So, sorry United.  I am now going to fly on Interjet on my flights to Mexico City.  It cost a bit more, but less than if upgraded to the "Economy Plus" seats with more legroom.



Tuesday, May 2, 2017

Hasta la Vista

It is hard to believe that an entire month has passed, and that tomorrow I will return home to Ohio.  However I will only be gone for a month.  In June I will return here to the same apartment.  During my time in Ohio I will be very busy, attempting to accomplish two months of gardening and yard work in just one. 

Since I am allowed to keep my clothes here at the apartment, I do not have much packing to do.  Well, actually that is not true.  Knowing that I would have a nearly empty suitcase, I went wild buying gifts and souvenirs.  Yesterday Alejandro took me to Office Depot to buy some bubble wrap, and I just finished wrapping the more fragile items.  Fortunately nothing weighs that much, and I will not have to worry about going over the luggage weight limit.

Perhaps it is because of the yard work that is facing me, or perhaps I am truly becoming an ex-pat in my attitude, but, other than seeing my friends, I am not looking forward to returning home.

    
¡Hasta pronto, Ciudad de México!

Monday, May 1, 2017

The Art Garden

If you have been reading my blog over the last month, you know that I have been to a number of art exhibits here in Mexico City.  However my most enjoyable "art" experience was a visit yesterday to the "Jardín del Arte" (Art Garden).  Alejandro and I were trying to decide what to do on a Sunday afternoon.  Then I remembered reading many years ago about the outdoor art market held every Sunday in Parque Sullivan not far from the Paseo de la Reforma.  I asked Alejandro if they still have that market, he said yes, so that is where we went.


Since the 1950s artists have been gathering here displaying their work.  There are painters, sculptors, and photographers whose styles run the gamut from traditional folk themes to abstract.  (I am no great fan of modern art, but I have to admit that there were some abstract paintings here that even I liked!)





There was so much here that I would have loved to purchase were it not for the eternal question "Where will I put it?"  I have virtually no wall space left in my house!  I fell in love with a small canvas depicting a Mexican marketplace.  It was small enough to fit in my suitcase.  I went so far as to ask the price.  It was around $1500 U.S.  That quickly took care of that temptation!

I loved the landscape paintings of the Mexican volcanoes which are reminiscent of the works of  the 19th century artist José María Velasco.



As an amateur painter who has participated in outdoor shows, I like to support the artists.  I did buy a few small, inexpensive pieces that I will donate to the annual auction of my favorite charity.


From this lady I bought a cute, little floral miniature.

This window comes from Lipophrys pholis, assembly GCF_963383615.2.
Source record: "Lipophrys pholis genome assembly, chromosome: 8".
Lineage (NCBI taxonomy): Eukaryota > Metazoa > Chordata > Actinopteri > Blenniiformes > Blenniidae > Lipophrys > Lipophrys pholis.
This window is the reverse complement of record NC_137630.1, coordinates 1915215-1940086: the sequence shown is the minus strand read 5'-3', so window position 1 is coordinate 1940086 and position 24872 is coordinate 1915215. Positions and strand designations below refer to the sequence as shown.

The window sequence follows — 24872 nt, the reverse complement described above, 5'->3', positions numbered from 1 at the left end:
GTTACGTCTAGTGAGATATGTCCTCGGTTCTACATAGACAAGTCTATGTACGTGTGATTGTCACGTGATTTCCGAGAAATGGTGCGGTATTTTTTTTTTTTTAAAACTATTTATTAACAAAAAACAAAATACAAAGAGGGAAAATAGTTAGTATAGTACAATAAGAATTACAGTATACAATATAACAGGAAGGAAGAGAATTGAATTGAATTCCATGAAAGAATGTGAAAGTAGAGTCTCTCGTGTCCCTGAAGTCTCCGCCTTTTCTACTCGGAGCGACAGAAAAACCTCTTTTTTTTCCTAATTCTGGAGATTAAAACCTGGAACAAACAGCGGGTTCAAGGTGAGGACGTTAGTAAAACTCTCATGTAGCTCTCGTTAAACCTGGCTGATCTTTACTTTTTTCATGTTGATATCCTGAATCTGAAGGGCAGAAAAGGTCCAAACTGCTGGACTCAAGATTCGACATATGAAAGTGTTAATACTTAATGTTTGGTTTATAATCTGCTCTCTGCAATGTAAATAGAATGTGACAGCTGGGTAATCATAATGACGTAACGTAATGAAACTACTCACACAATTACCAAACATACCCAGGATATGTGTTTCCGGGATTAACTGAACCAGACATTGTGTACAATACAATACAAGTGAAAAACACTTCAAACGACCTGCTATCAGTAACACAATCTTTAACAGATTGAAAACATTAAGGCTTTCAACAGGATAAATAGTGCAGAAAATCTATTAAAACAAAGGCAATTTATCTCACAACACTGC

And from this gentleman I purchased a charming painting of Mexican dolls.



Toward the end of our visit, I got into a very interesting conversation with this fellow, an artist who goes by the name of Carlos del River.  He speaks excellent English, and while we chatted we bounced back and forth between English and Spanish.

Carlos has a distinctive style in which he combines water colors with ink.  The effect is somewhat like stained-glass windows.  I liked his work very much, and there were a couple of pieces that I would have liked to have purchased.  They were small enough to fit in my suitcase, and his prices are very reasonable.  But once again it was the question of "Where am I going to put it?", not to mention that by this time I did not have many pesos left in my wallet.

Carlos told me that he did not have any formal training.  Some time ago he had lost his job, and he used that unfortunate situation as an opportunity to pursue his artistic dreams.  He told me that the organization that runs the art market has very high standards in allowing artists to participate.  He was very happy to become a member of this selective artists' community.

Although I did not buy any of his works, I told him that I would give him a plug on my blog.  The link to his Facebook page is HERE.

For any visitor to Mexico City who enjoys art, I would highly recommend a trip to the Sunday Art Garden.  I intend to return in the future... and who knows, maybe the next time, if I see Carlos, I will buy one of his paintings!

Sunday, April 30, 2017

No Desert, No Lions

In the mountain forests to the west of Mexico City there is a national park called "Desierto de los Leones."  Although it actually lies within the city limits, it is far removed from the crowded, bustling metropolis.  The park is named after the centerpiece of this woodland reserve, a colonial monastery which was once a retreat for Carmelite monks.  The word "desierto" does not mean "desert" in this case, but an unpopulated, remote area.  It was a perfect location for the Carmelites to lead a life of meditation, prayer and silence far from the distractions of the city.  "Leones" does not refer to "lions" but was the name of the family who helped the monks acquire the property.

On Saturday, Alejandro and I went to "Desierto de Leones".  We had been there once before, but a friend of Alejandro's was visiting the city, and he had never been there.

With the outbreak of the War of Independence in 1810, the monastery was abandoned, and today its remains, which are partially in ruins, are a museum.  There is not a great deal on display within the monastery, but the gardens surrounding the building and within its courtyards are well maintained.  The cool, clean air and the forests of pine and oak make it a welcome excursion from the city.






Flowers seem to thrive in the cooler, moister environment here.  The monks sought to create of small slice of heaven on earth with the gardens.





It is a holiday weekend (Monday is Mexico's celebration of Labor Day), and many other people had the same idea to escape the city.  But even with more visitors here, it was a beautiful and tranquil getaway.



Saturday, April 29, 2017

A Sad Trip to the Museum